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RALEIGH, N.C. (WGHP) – A group of senators in Raleigh want the state to give you some cash to spend on fuel.

State Sen. Michael Garrett (D-Greensboro) is one of three primary sponsors – along with Sen. Dan Blue (D-Wake) and Sen. Sydney Batch (D-Wake) – who filed Senate Bill 897 on Thursday, proposing that every licensed adult driver in North Carolina get $200 from the state to apply toward spiking gas prices.

They are calling the measure the Gas Tax Rebate Act of 2022 and say it can be funded by spending $1.3 billion of the roughly $4.241 billion in surplus revenue the state has collected.

The bill stipulates that to qualify for the rebate, a person must be a licensed driver residing in North Carolina and at least 18 as of March 31.

The bill would become effective on July 1, and the state would distribute the rebate by no later than Oct. 1.

Michael Garrett
State Sen. Michael Garrett

Garrett said in a brief text message that he thinks the bill has a chance to pass because “we crafted it this way to address all of the objections.”

“North Carolina families are seeing rising costs everywhere they turn, from the grocery store to the gas pump,” Garrett said in a statement released later Friday. “Our bill SB897, The Gas Tax Rebate Act, would provide much-needed relief to the people of our state.

“Our proposal provides to every North Carolina driver a $200 gas tax rebate, roughly what the average North Carolinian would pay in state gas taxes from July to December. This approach keeps the Highway Fund and the Highway Trust Fund whole, while still collecting revenue from non-residents passing through our state using our roads, highways and bridges. 

“This is one of many inflation-fighting proposals being put forward by NC Senate Democrats this legislative session.”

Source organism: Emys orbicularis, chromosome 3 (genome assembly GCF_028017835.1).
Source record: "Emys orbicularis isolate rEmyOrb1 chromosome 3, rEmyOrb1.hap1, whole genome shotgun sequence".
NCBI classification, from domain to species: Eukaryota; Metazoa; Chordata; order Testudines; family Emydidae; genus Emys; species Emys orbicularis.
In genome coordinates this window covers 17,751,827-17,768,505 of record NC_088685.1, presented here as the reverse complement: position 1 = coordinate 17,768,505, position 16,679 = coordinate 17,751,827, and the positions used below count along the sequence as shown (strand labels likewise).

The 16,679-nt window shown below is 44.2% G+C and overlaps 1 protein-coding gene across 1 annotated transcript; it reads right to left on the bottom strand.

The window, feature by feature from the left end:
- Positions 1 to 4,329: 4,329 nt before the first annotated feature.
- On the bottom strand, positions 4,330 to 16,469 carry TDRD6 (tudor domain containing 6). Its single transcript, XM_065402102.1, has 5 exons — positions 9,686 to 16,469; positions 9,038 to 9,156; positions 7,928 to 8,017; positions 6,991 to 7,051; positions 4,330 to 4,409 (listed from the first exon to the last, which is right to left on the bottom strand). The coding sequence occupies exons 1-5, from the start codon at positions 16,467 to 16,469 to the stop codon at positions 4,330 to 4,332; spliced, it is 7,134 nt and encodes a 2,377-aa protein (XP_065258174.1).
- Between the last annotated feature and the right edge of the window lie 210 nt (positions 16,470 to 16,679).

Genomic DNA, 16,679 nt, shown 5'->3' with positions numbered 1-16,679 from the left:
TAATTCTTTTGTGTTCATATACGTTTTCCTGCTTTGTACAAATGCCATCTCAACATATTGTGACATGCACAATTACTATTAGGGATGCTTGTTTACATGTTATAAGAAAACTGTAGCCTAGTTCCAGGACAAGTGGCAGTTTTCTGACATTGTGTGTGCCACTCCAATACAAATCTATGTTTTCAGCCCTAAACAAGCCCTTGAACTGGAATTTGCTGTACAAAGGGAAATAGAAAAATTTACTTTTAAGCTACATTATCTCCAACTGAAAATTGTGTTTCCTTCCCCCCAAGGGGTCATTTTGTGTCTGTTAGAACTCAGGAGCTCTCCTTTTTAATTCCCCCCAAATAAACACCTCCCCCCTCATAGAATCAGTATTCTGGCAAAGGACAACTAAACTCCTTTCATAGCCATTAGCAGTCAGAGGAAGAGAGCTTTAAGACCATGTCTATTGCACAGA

Lauren Horsh, a spokesperson for Senate Leader Phil Berger (R-Eden), wrote in an email that this idea didn’t go very far when addressing inflation.

“A one-time rebate that doesn’t cover the average additional monthly cost of Biden’s inflation is nothing more than a band-aid,” she said. “If we want to help North Carolinians afford their everyday expenses, we should focus on real long-term, permanent tax relief.”

Six other Democratic senators, including Gladys Robinson of Greensboro and Val Foushee and Natalie Murdock of Durham, signed on as cosponsors.

The average cost of a gallon of regular unleaded gasoline reached $4.36 per gallon in North Carolina last week, which is lower than the nation’s $4.57 but still the highest recorded on a Memorial Day weekend.

Gas prices in Greensboro rose 12.4 cents last week, averaging $4.35 per gallon, has calculated. Prices in Greensboro as of Sunday ranged from $4.09 to $4.69 and were about $1.43 a gallon higher than last Memorial Day. They are 60.2 cents higher than a month ago.“Gasoline prices surged over the last week to new record highs, but have finally started to slow their rise with diesel also finally cooling off,” Patrick De Haan, head of petroleum analysis at GasBuddy, said in a release. “With more Americans planning to hit the road for Memorial Day this year compared to last, prices will be over $1.50 per gallon higher than last year.”

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